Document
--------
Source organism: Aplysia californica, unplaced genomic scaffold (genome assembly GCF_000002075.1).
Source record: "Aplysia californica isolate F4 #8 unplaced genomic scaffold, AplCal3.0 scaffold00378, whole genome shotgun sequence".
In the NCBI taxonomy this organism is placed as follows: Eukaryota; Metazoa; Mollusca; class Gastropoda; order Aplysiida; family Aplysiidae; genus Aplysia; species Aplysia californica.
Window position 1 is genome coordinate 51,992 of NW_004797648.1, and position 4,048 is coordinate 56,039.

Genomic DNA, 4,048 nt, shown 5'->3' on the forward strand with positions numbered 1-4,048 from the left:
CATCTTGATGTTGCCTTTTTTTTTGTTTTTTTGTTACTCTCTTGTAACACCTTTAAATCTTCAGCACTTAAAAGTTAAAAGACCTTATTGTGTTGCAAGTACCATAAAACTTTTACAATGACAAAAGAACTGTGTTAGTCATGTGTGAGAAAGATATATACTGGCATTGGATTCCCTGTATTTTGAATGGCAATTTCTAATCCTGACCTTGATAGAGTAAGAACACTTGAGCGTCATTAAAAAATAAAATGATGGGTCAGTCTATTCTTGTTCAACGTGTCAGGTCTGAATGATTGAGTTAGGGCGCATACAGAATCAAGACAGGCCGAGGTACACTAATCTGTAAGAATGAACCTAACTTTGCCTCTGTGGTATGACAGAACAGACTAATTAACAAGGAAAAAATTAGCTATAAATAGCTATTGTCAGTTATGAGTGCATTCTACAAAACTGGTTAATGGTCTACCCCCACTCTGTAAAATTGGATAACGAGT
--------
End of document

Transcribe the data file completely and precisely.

Source organism: Aplysia californica, unplaced genomic scaffold (genome assembly GCF_000002075.1).
Source record: "Aplysia californica isolate F4 #8 unplaced genomic scaffold, AplCal3.0 scaffold00378, whole genome shotgun sequence".
In the NCBI taxonomy this organism is placed as follows: Eukaryota; Metazoa; Mollusca; class Gastropoda; order Aplysiida; family Aplysiidae; genus Aplysia; species Aplysia californica.
Window position 1 is genome coordinate 51,992 of NW_004797648.1, and position 4,048 is coordinate 56,039.

Genomic DNA, 4,048 nt, shown 5'->3' on the forward strand with positions numbered 1-4,048 from the left:
CATCTTGATGTTGCCTTTTTTTTTGTTTTTTTGTTACTCTCTTGTAACACCTTTAAATCTTCAGCACTTAAAAGTTAAAAGACCTTATTGTGTTGCAAGTACCATAAAACTTTTACAATGACAAAAGAACTGTGTTAGTCATGTGTGAGAAAGATATATACTGGCATTGGATTCCCTGTATTTTGAATGGCAATTTCTAATCCTGACCTTGATAGAGTAAGAACACTTGAGCGTCATTAAAAAATAAAATGATGGGTCAGTCTATTCTTGTTCAACGTGTCAGGTCTGAATGATTGAGTTAGGGCGCATACAGAATCAAGACAGGCCGAGGTACACTAATCTGTAAGAATGAACCTAACTTTGCCTCTGTGGTATGACAGAACAGACTAATTAACAAGGAAAAAATTAGCTATAAATAGCTATTGTCAGTTATGAGTGCATTCTACAAAACTGGTTAATGGTCTACCCCCACTCTGTAAAATTGGATAACGAGT